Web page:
Dollar Preparing to Break from its Most Restrictive Range In Four Years
- The Dollar has proven remarkably impervious to rising volatility across the financial system
- Between 97.70 and 95.80, DXY is likely soon to break its smallest 50-day range since Aug 2014
- See the 1Q 2019 fundamental and technical forecast for the Dollar updated on our trading guides page
Technical Forecast for US Dollar: Bearish
We have started the new trading year in earnest, but the Dollar continues to hold to the range it maintained through the final two months of 2018. That is unlikely to be the case for much longer however. The rest rate of volatility has increased across the entire financial system. We have seen volatility in US equities in particular surge both in price-based measures (like the ATR) as well as implied figures (derived from options). It is possible for a single asset or currency to diverge from the norm for a while; but that is not a condition that can persist indefinitely. While it may not have to happen in the week ahead, the Greenback is very likely to break from its range between 97.70 and 95.80 soon. We can see the levels of activity are starting to seriously threaten the quiet normalcy when we consider the DXY Dollar Index’s technical range and its underlying activity. Below, we have the 20-day average true range (a good measure of activity) in red and the 50-day range as a percentage of the underlying currency’s price. This looks like a highly pressurized breakout risk.
Chart DXY Dollar Index with 20-day ATR and 50-day Historical Range (Daily)
With pressure building, it isn’t difficult to spot the technical boundaries that will play as the milestones for the critical progress milestones. The 97.70 double top holds the thinner of the cumulative technical influence with just a 61.8 percent Fib retracement of the 2017-2018 bear wave standing just below 98. While the prevailing trend is still generally bearish since early 2018, progress has been increasingly difficult to facilitate. Breaks to extend the bullish progress have quickly faded into long bouts of congestion. That won’t halt the advance, but it will spell out difficulty for momentum should we continue with this prevailing trend. In contrast, the density of support is far more significant which would concentrate the response should it break. The range floor back to late October, 95.70 falls into the same vicinity as the 100-day simple moving average, the midpoint of the 2017-2018 range and the midpoint of the 2001-2008 historical range. Clearing that floor therefore will set off many alarm bells.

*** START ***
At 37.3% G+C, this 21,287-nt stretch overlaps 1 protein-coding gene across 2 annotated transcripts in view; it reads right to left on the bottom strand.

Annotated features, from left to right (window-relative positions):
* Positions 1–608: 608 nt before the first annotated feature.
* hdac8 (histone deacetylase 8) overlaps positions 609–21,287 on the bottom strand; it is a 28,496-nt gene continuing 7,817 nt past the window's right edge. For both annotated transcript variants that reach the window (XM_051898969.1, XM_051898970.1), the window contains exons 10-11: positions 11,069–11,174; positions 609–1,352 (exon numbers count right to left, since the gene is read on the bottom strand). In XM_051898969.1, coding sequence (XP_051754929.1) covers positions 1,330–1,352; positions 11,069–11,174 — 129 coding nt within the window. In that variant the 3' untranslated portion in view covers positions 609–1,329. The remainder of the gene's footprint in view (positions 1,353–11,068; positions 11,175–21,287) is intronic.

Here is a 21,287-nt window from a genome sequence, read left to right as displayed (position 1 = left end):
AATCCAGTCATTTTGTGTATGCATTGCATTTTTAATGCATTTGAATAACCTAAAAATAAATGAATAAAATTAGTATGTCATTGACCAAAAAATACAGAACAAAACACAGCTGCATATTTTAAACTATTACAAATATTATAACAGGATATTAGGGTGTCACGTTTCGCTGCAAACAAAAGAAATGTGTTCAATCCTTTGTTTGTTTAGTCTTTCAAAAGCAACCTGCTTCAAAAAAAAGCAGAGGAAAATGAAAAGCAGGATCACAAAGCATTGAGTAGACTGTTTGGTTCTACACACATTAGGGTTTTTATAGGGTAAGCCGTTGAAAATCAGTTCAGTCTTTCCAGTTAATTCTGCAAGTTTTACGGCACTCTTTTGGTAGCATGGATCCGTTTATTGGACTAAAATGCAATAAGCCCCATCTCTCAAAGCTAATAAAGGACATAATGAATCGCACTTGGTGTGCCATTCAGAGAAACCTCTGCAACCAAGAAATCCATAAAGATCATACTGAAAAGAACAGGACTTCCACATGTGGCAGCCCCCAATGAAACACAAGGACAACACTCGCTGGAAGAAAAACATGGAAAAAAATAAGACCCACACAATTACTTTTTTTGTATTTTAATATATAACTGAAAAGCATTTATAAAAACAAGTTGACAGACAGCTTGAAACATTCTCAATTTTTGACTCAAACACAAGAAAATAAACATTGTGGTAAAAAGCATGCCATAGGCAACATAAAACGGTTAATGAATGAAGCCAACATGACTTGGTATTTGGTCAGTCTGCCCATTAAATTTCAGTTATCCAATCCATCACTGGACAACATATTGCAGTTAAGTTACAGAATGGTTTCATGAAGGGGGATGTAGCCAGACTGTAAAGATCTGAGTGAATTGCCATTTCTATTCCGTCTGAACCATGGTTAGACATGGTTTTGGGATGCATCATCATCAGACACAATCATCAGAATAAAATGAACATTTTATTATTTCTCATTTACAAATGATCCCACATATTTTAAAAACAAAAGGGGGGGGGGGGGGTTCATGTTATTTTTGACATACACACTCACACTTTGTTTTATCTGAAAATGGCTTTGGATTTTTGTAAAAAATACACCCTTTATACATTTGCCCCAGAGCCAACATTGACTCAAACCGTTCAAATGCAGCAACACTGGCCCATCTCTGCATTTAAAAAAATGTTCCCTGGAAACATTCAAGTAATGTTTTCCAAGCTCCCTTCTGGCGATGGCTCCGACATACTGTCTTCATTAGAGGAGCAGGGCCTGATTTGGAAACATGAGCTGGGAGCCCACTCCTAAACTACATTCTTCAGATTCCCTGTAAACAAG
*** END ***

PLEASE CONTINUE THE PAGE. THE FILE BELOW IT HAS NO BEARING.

Chart DXY Dollar Index (Daily)
When looking at the Dollar’s various crosses, the natural reference for the DXY is its heaviest weighting in EURUSD. While generally a mirror of the index itself, this pair has far ‘cleaner’ technicals to work with. We have the same general proximity to the 100-day moving average, but the range high at 1.1500 is far more tangible and further fits the structure of an inverse head-and-shoulders pattern. As representative as the DXY is, the EURUSD is far more liquid; so look for technical cues for the currency at-large from this specific pair.
Chart EURUSD (Daily)
Though not as influential in sheer liquidity terms, there is no other pair more volatile for the Dollar than USDJPY this past week. The flash crash that spread through a host of currencies (Yen, Aussie, Kiwi, some emerging markets, etc) was not specifically focused on the Greenback. However, significant waves like this in the FX market or financial system in general can paint the depth of the US market as a particularly attractive harbor for capital. I will not put much trust into the technicals that have developed around this flash crash volatility, but it nevertheless should be monitored for aftershocks in volatility as that can readily translate into volatility for the Dollar.
Chart of USDJPY (Daily)
Taking away the concentration of the EURUSD or the unique focus on particularly volatile pairs, an equally-weighted Dollar Index shows the same degree of listlessness as the DXY – but materially more volatility. The pressure of the closing wedge over the past six months is overt and the head-and-shoulders pattern established through mid-December has given way to a symmetrical pattern with bouts of false breakout pressure – particular this past week’s charge. When volatility persists, ranges fall.
Chart of Equally-Weighted Dollar Index (Daily)
Considering the direction for the eventual break – not just the tentative technical spark but also the conviction for follow through bullish or bearish – it is important not to just reference the fundamentals. In fact, the motivations can be somewhat convoluted as we have seen Fed rate forecasts fade and hurt the carry appeal of the Dollar while at the same time risk aversion is boosting its safe haven role. What trait wins out in driving investor investment or divestment depends on bias. Yet, that bias can be skewed by the influence of existing exposure. The net speculative positioning behind the Dollar still sees a heavy net-long exposure that will be difficult to ratchet up such that traders want to materially escalate their exposure. However, if traders start to worry about this existing exposure, the need to exit always motivates more aggressively than the interest in building up new exposure.